Opinion |

For Most Israelis, Including Bennett, Occupation Is Legitimate if It's Polite

Noa Landau
Noa Landau
Prime Minister Naftali Bennett in the Knesset in Jerusalem in November.
Prime Minister Naftali Bennett in the Knesset in Jerusalem in November.Credit: Emil Salman
Noa Landau
Noa Landau

Like many who tsk-tsked for the record, Prime Minister Naftali Bennett was quick, in an interview with Yossi Verter, to condemn MK Bezalel Smotrich’s aggressive eulogy for former Supreme Court President Justice Miriam Naor: “The things he said were despicable,” Bennett said, aghast. “The religious Zionism in which I grew up stands for courtesy and Torah. In Smotrichism, none of that exists. It’s not the content, but rather the style.”

That last bit is crystal clear: What bothers Bennettism about Smotrichism is indeed not the ideology, but the style. For what did Smotrich argue that made Bennett jump like that? He said that he’ll remember Naor as “the one who insisted on demolishing homes in Beit El and in Ofra and in Amona and in Netiv Ha’avot on account of some crummy strip of land that doesn’t even have owners… In short, she was one more in a chain of [Supreme Court] presidents since Aharon Barak who destroyed a glorious institution.” Bennett, of course, is also a well-known proponent of the illegal settlements. But the style, oh, the style. It is so rude to say such things about a dead Supreme Court. Stealing Palestinian land and violating international law is fine and dandy, but let’s maintain some statesmanlike decorum toward official symbols of power, shall we?

All of this is the usual hypocrisy, including Bennett’s swipe at Smotrich: “Maybe his behavior derives from the fact that he wasn’t sufficiently educated in his abbreviated military service.” What does the army have to do with eulogies? That patriotic statesmanship, supposedly lacking in Smotrichism, whereas Bennettism prefers its occupation to be statesmanly. This is in complete accord with Bennett’s approach to the rioters in the West Bank hills. To him, it’s a marginal phenomenon to be condemned like Smotrich (“Phalangists,” “terror”) but in the same breath to stress that “The vast majority of the settlers are normative, law-abiding people.” No, they’re not. The settlers violate international law, and the Phalangists on the hills are not a marginal phenomenon but part and parcel of the mechanism of occupation that enables their existence.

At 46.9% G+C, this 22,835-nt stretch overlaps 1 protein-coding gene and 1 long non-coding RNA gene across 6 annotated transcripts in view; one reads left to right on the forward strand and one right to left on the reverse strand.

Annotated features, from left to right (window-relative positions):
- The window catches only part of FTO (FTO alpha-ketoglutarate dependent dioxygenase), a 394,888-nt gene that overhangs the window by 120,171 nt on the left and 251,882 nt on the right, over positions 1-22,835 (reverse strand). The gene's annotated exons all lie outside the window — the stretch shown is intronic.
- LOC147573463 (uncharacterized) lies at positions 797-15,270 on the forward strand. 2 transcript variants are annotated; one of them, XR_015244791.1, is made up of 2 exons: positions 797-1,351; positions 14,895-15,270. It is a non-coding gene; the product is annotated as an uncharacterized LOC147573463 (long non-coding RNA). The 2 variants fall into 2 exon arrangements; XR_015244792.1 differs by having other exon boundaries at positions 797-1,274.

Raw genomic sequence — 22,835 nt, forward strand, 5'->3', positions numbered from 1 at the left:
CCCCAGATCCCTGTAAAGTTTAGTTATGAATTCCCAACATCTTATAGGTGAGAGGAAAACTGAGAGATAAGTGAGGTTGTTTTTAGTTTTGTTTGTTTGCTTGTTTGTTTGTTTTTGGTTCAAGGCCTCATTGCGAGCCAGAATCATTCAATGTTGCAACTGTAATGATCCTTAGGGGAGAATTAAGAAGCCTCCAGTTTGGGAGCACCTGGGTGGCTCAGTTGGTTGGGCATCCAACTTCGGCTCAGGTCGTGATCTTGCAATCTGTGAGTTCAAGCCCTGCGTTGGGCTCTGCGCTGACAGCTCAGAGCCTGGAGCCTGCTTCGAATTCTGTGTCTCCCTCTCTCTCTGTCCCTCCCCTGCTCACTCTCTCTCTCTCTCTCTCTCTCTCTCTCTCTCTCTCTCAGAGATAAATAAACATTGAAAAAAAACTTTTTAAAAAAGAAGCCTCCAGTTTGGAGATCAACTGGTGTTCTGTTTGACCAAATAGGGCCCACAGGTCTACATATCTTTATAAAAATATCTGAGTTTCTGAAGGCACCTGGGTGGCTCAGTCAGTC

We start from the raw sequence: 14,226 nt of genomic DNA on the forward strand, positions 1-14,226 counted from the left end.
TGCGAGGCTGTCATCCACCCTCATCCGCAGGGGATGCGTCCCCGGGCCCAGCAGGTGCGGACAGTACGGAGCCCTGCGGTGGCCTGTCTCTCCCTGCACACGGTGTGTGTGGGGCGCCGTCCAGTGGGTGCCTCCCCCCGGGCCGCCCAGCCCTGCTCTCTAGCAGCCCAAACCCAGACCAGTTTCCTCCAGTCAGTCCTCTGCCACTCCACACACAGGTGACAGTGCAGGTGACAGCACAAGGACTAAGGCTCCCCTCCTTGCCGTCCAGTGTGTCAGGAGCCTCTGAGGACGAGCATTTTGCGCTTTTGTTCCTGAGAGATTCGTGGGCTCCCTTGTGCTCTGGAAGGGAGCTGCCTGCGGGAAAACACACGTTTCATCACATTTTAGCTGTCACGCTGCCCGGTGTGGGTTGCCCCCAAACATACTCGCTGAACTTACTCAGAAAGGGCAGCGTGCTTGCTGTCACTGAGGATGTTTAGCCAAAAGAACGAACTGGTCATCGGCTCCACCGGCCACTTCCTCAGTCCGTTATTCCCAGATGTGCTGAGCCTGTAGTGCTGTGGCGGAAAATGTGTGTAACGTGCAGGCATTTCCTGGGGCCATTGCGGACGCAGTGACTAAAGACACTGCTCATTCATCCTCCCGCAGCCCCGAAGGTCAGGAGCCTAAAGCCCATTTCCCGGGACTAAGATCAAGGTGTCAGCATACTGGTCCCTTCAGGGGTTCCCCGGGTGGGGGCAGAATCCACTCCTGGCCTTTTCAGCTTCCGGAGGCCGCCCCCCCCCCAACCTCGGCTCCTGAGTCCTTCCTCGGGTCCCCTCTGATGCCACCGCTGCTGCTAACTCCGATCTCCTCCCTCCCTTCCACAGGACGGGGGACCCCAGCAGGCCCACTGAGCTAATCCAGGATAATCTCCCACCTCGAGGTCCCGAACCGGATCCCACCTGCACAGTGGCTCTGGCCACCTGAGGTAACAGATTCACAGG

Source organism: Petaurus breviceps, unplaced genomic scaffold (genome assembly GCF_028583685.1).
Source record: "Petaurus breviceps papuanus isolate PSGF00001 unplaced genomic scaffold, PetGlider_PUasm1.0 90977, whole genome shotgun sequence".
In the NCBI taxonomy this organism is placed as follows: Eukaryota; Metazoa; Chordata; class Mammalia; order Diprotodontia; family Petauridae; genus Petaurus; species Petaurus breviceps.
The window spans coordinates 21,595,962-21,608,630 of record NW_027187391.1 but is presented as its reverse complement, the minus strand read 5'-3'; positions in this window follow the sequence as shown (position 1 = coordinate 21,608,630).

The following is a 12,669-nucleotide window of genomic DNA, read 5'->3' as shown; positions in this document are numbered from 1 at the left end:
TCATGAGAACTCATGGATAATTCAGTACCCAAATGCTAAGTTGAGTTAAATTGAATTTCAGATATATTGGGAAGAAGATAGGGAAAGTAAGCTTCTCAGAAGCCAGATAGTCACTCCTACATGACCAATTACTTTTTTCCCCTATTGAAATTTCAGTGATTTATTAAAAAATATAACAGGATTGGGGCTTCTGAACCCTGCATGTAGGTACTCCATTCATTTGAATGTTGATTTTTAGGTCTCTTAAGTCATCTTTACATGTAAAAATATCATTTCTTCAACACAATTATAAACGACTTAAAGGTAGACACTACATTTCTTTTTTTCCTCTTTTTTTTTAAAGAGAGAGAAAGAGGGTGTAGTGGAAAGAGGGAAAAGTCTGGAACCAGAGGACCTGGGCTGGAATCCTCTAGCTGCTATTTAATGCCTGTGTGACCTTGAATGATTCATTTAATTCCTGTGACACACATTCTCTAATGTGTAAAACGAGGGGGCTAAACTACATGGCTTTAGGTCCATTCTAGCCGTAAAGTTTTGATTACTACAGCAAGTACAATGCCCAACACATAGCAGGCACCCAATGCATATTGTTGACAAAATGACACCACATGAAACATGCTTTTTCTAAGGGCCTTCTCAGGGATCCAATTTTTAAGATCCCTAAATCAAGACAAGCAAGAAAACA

This affinity for a statesmanlike occupation and the hypocritical distancing from the violent truth on the ground is not unique to the right. It’s part of the daily denial in Israel. Therefore, the most troubling eulogy for Naor in this regard was the response by another former Supreme Court president, Dorit Beinisch, to Smotrich’s remarks. In an interview with Oded Ben Ami last Monday Beinisch said: “I understand that MK Smotrich mentioned the issue of [Naor’s] attitude toward settlement. She, like her teacher and mentor, [the late Supreme Court President Moshe] Landau, who was Jewish, nationalist and principles, also respected settlement, but not on private [Palestinian] land. That was the legacy of Supreme Court President Landau, that private property is not to be harmed for the purpose of settlement. And I think it’s a great injustice to describe Justice Naor as someone who acted against the state’s most important values and its national-Jewish character.”

These are extraordinary remarks worth dwelling on. In her ostensible defense of Naor against Smotrich, Beinisch declared that the legacy of Israel’s Supreme Court is to respect “the settlement” (that is, the illegal settlements) – as long as it isn’t on private Palestinian land. Moreover, Beinisch describes “the settlement” as part of “the state’s most important values and its national-Jewish character.”

Many studies have shown how the High Court of Justice – the Supreme Court when sitting as a constitutional court – has served and does serve as a kashrut certificate for the trampling of human rights and international law in the territories, especially in regard to the establishment and expansion of the settlement enterprise. But to hear it like this, straight from the mouth of former court President Beinisch, makes it clearer than any study. For Beinisch – as for Bennett, as for the High Court, as for most Israelis – the occupation is legitimate, as long as it’s polite.

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